The research, published in the Australian Health Review, analysed a customised model of learning support developed by the University’s Poche Centre for Indigenous Health.
Under the model, 380 qualifications have been awarded to Aboriginal students in oral health, allied health, counselling and heath assistance through TAFE. The training model has yielded a 96 per cent completion rate, the paper’s lead researcher and Poche Centre research director Dr Kylie Gwynne found.
Dr Gwynne’s paper scrutinised the first cohort of students who enrolled under the Poche Centre’s training model. Her analysis proves the effectiveness of seven key factors which improve outcomes for Aboriginal students.
The enabling factors discussed in Dr Gwynne’s paper were varied and include:
“Vocational training is an important pathway into the health professions for Aboriginal people but completion rates for Aboriginal students are typically poor,” said Dr Gwynne.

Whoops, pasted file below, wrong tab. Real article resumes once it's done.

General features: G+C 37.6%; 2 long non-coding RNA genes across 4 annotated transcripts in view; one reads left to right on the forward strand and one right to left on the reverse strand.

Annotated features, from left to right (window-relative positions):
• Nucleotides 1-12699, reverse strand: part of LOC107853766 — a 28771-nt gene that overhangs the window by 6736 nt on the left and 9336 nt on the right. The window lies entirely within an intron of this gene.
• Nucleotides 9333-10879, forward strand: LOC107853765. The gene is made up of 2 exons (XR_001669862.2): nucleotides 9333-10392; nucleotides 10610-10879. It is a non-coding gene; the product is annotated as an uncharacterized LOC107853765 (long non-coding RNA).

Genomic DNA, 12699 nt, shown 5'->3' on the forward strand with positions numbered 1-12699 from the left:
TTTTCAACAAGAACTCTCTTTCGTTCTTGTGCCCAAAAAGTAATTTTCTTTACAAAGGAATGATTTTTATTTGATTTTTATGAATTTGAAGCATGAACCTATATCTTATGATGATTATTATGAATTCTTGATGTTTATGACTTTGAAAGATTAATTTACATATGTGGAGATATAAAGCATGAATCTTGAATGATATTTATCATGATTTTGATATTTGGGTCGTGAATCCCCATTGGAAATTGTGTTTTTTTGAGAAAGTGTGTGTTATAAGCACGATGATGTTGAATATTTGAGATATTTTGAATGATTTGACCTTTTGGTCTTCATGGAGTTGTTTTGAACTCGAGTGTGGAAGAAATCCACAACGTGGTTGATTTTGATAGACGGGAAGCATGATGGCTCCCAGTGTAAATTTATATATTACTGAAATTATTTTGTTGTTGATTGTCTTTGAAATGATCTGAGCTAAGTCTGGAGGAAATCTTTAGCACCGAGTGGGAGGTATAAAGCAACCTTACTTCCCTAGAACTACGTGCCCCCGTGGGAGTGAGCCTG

“It is possible to improve completion rates if vocational training is designed to meet the cultural and familial needs of Aboriginal students.
“We’ve called this initiative Project5000, as we ultimately want 5000 Aboriginal people to be qualified and in local secure jobs. We are eager to offer the program to more communities and more scholars.
“Preliminary economic analysis undertaken by the Australian Social Investment Trust estimates a cost-benefit of more than $27,000 for every job secured. This is largely attributed to a decrease in welfare and increase in tax, ” she concluded.